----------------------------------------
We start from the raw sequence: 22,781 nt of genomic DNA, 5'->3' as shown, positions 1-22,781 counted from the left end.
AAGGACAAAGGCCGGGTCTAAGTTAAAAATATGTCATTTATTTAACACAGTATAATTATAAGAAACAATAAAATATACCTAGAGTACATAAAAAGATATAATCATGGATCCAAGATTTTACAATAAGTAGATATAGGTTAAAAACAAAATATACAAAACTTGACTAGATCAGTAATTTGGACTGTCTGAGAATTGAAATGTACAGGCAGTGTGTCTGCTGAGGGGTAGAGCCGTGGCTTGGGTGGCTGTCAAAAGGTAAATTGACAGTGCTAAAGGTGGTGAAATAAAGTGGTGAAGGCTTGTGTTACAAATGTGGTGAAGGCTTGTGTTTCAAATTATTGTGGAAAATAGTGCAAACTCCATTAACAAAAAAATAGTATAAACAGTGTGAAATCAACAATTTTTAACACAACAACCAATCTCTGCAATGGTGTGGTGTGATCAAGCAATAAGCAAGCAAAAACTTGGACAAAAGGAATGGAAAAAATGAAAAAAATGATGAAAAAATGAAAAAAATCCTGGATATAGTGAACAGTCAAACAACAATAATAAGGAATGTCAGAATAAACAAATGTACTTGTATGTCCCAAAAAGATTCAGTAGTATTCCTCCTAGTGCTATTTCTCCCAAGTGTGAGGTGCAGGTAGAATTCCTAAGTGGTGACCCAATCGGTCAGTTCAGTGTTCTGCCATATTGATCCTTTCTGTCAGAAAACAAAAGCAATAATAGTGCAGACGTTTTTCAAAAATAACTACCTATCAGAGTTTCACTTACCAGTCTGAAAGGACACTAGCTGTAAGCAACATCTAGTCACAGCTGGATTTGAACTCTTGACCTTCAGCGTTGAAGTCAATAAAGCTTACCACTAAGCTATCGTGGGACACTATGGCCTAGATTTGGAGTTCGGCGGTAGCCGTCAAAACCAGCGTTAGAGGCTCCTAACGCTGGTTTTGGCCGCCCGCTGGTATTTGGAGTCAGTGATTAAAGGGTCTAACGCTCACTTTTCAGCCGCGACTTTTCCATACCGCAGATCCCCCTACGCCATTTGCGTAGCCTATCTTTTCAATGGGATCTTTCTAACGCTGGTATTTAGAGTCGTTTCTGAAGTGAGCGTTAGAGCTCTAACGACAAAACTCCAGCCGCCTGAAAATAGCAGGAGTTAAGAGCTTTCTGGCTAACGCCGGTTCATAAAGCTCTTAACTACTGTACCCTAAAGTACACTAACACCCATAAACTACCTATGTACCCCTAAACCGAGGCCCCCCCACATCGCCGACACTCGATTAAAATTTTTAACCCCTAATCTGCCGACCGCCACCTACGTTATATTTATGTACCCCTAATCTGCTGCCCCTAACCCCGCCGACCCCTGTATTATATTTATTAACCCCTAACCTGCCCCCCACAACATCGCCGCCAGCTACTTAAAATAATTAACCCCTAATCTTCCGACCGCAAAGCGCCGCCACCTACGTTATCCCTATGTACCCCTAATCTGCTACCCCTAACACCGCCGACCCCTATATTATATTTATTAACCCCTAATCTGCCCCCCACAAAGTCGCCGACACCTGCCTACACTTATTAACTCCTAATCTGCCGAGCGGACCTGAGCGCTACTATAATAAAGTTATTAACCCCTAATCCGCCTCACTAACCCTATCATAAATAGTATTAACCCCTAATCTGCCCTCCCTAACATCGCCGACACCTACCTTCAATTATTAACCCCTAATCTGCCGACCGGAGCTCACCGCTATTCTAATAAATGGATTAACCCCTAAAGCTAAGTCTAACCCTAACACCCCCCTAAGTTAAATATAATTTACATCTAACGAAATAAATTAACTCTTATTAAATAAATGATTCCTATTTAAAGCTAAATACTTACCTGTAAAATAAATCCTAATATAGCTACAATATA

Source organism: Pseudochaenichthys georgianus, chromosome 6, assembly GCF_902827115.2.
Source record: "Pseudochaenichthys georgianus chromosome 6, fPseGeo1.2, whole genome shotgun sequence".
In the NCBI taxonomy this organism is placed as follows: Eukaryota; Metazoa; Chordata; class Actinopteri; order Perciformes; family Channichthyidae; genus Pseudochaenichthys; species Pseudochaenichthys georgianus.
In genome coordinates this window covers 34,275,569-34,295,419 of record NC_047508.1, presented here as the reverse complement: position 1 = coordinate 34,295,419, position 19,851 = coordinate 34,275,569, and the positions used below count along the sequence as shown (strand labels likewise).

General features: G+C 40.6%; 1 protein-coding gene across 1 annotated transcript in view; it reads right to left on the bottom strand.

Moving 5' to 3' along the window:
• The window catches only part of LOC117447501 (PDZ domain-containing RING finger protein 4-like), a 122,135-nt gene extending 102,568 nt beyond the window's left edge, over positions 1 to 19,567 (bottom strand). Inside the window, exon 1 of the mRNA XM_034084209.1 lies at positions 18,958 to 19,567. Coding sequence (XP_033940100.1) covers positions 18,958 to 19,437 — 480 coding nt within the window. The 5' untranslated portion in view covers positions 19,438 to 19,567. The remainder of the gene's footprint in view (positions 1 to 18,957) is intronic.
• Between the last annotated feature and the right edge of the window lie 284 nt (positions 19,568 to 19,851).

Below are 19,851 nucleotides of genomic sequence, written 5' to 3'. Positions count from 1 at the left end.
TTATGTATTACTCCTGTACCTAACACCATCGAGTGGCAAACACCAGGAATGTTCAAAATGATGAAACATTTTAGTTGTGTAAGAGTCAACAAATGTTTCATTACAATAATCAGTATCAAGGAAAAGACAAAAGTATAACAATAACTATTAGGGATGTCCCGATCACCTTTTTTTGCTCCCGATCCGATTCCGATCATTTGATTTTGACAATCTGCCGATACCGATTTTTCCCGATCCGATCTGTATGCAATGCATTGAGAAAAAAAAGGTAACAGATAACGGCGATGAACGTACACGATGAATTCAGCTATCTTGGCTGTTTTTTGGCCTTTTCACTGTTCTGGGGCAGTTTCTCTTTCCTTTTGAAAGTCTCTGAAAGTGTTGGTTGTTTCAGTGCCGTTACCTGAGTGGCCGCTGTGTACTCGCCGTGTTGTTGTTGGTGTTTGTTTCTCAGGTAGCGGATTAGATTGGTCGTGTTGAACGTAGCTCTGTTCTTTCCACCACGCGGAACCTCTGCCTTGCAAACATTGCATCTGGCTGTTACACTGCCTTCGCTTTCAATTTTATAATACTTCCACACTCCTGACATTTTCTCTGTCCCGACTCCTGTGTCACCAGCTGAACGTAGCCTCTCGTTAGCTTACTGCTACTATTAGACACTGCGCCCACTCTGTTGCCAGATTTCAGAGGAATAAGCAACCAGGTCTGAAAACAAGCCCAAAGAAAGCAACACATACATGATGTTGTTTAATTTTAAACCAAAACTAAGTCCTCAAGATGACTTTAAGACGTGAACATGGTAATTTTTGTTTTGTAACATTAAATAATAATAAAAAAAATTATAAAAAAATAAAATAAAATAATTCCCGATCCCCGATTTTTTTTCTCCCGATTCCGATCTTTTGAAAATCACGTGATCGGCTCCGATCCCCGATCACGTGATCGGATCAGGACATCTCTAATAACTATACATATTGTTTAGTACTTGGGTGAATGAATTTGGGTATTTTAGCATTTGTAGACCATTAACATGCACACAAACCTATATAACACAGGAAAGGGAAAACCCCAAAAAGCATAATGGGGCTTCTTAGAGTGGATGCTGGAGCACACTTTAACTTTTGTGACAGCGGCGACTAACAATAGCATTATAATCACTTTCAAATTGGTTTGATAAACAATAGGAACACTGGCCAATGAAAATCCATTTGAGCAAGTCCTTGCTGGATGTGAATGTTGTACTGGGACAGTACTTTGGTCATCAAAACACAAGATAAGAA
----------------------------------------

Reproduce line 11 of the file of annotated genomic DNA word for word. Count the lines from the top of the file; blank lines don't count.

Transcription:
Below are 19,851 nucleotides of genomic sequence, written 5' to 3'. Positions count from 1 at the left end.